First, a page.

Early indications from CISA internal emails obtained by Federal News Network showed that the attack found success because the agency was using legacy servers that were unpatched.

“CISA support has identified the Pulse server is currently running on old codes. Issue has been escalated to Akamai engineers to replace CISA old code on Pulse Secures,” according to a Nov. 4 internal email.

The first CISA official said analysis later on determined the root cause was not old code running on the servers, and the agency had all configurations up to date. The official didn’t explain what had happened, except the attack overwhelmed the external facing site.

But one federal cyber official familiar with the incident questioned why CISA would send out an email saying what the problem is if they weren’t sure or were guessing. The official said in the first hours of a cyber incident either you know what the problem is and you tell your team, or you say you don’t know what the problem is because it could cause other problems.

“I don’t think a CISO would send that note unless it’s not true, as communications during an incident are key. Everyone is fine with not knowing what happened, but if you know you should state it. I think they knew exactly what was wrong and their network and security operations center confirmed it,” said the official who requested anonymity in order to talk about the cyber attack. “Agencies were told to get off PulseSecure more than a year ago because they had a known vulnerability. I think they were shocked it was even there because they should’ve gotten rid of it because they knew about it being a problem.”

The official and other experts called the Killnet attack basic and not much better than a “script kiddie.”

The federal official said Killnet was probably surprised the DDoS attack worked at all.

“DDoS are not complicated attacks. They are script driven. The cloud has enabled DDoS attacks with scale and speed that we haven’t seen before. It’s not highly technical. It’s low rent and this was an opportunity Killnet took advantage of,” the official said. “This will happen again. I’d expect Killnet to come back.”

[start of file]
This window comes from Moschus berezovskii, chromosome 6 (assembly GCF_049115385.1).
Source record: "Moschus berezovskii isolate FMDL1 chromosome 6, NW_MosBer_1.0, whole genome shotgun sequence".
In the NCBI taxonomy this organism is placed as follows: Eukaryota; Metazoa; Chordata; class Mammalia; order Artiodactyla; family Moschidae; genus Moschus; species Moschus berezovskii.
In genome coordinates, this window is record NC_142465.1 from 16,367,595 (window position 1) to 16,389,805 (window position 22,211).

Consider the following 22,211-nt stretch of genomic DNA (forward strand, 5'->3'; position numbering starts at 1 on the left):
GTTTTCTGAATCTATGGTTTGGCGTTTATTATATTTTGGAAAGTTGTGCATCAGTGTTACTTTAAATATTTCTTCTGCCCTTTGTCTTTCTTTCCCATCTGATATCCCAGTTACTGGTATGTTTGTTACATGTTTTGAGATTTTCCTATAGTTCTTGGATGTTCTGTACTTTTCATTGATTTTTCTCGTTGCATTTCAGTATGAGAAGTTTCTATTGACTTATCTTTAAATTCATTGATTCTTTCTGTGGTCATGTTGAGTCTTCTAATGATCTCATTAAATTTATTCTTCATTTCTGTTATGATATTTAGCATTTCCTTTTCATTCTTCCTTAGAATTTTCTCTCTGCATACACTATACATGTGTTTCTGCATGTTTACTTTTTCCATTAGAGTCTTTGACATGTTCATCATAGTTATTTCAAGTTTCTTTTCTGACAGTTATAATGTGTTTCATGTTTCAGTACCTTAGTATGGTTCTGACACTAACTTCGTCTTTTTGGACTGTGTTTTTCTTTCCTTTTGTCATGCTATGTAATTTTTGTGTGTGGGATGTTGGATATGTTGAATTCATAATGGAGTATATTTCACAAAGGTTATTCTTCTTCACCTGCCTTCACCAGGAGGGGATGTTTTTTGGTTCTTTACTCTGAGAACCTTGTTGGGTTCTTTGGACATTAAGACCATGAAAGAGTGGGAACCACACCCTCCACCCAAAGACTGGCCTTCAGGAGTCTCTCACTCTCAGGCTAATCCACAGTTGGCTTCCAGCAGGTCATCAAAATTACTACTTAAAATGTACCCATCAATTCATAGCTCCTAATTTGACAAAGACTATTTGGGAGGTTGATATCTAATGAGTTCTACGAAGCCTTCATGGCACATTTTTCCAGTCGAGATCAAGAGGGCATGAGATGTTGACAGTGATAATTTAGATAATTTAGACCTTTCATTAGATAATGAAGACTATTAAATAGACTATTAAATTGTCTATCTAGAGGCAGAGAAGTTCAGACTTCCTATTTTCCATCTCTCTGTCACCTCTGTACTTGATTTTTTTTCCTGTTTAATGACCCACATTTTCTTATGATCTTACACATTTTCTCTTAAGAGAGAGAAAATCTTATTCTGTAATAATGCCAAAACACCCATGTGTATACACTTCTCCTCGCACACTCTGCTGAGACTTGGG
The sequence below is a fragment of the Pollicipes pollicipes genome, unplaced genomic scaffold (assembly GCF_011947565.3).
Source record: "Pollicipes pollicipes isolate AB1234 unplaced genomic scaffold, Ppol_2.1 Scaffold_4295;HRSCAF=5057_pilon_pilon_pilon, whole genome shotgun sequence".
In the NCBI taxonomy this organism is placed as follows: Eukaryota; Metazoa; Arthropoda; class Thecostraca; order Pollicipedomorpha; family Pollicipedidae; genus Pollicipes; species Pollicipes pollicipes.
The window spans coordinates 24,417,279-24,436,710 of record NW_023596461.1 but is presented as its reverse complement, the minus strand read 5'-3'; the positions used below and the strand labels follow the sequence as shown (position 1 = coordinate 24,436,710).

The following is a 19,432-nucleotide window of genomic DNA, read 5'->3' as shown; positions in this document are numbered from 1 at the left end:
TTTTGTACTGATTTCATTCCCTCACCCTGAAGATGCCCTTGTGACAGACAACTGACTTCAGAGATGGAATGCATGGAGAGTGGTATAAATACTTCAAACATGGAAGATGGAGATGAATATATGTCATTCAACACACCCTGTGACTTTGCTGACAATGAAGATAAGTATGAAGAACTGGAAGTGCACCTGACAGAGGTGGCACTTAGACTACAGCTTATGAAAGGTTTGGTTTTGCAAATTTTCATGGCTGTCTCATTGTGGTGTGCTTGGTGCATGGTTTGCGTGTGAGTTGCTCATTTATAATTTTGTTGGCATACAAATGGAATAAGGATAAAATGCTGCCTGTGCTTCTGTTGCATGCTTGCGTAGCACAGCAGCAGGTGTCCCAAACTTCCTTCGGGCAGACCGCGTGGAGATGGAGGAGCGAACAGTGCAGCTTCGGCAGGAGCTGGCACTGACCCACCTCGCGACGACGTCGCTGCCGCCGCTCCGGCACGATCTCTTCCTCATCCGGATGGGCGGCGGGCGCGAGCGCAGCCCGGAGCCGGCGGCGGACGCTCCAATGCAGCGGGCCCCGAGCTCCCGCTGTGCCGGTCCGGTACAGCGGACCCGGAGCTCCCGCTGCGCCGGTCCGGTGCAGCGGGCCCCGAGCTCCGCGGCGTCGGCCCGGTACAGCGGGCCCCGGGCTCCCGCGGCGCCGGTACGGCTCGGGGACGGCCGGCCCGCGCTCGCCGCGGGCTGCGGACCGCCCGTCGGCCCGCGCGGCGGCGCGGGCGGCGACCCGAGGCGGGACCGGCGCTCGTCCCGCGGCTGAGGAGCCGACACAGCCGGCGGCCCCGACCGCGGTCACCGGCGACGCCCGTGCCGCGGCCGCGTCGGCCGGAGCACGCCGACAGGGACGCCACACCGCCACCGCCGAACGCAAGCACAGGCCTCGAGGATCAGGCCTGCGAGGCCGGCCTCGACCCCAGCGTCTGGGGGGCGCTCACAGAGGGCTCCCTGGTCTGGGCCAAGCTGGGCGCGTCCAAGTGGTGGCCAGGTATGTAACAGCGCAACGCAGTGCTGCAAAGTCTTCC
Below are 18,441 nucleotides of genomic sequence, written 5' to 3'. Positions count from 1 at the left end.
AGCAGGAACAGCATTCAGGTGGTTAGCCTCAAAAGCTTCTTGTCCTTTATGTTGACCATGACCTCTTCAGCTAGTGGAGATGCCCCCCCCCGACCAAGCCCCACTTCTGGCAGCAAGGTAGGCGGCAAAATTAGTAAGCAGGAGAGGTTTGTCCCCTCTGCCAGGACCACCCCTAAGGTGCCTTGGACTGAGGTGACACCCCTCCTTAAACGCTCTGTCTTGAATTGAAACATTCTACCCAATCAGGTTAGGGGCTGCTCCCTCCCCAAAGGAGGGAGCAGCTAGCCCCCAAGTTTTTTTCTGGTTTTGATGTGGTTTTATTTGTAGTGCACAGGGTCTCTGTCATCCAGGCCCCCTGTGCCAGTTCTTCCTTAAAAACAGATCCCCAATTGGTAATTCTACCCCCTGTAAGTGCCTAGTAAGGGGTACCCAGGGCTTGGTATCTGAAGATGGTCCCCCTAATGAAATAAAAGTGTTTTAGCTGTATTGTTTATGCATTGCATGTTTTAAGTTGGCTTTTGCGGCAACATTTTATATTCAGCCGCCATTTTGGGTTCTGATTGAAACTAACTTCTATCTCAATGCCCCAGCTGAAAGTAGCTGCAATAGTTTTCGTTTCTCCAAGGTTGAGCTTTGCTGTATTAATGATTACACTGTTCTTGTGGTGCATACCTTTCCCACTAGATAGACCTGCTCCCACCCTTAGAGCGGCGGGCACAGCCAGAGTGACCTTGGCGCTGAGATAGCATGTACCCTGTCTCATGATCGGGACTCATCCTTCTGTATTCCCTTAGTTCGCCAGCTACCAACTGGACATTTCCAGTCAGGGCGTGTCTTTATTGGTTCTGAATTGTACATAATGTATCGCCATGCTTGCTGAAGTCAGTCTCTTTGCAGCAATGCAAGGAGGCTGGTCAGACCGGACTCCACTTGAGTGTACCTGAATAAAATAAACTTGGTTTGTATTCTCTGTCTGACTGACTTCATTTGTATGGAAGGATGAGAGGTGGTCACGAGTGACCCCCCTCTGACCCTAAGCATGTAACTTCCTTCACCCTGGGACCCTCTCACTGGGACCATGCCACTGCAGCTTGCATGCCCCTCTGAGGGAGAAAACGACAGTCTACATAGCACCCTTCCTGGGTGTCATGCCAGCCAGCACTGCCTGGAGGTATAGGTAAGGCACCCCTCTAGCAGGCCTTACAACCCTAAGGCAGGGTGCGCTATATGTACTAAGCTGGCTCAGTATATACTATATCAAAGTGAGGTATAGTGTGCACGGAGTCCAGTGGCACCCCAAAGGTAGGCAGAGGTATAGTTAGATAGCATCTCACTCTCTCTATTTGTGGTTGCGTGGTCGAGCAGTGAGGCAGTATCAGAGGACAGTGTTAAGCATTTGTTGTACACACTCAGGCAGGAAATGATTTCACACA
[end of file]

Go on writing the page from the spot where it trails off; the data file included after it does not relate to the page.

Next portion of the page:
To be fair, it was the weekend before the mid-term election, so many experts give CISA credit for raising awareness at the time.

The data indicates Killnet, or whomever, will be back, which is part of the reason for OMB’s data call. In fact, CISA sent out a governmentwide email on Nov. 4, the day of the successful attack against agencies, warning against a possible spike in DDoS activity.

“We wanted to highlight increased DDoS activity being reported against federal agencies. Several agencies have confirmed impact from this activity. If you are experiencing any DDoS activity, we ask that you please report it to CISA via standard reporting mechanisms and share any relevant information from that activity,” the email, which Federal News Network obtained, stated.

Earlier in October, CISA also updated its DDoS guidance for agencies: Understanding and Responding to Distributed Denial-of-Service Attacks and Capacity Enhancement Guide (CEG): Additional DDoS Guidance for Federal Agencies.

Spike in DDoS attacks in Eastern Europe

OMB reported in the fiscal 2021 Federal Information Security Management Act (FISMA) report to Congress released in September that attrition attacks, which DDoS fall under as a category, accounted for about 1% of all attacks agencies suffered last year. The report states there were 440 known attrition-type attacks last year out of more than 32,000 total incidents.

In the meantime, DDoS activity has picked up massively in Eastern Europe since Russia’s invasion of Ukraine. Eastern Europe is typically the target about 1%-to-2% of global DDoS attacks; since the invasion, Eastern Europe has been the target of up to 30% of global DDoS attacks, said Patrick Sullivan, the chief technology officer for security strategy for Akamai.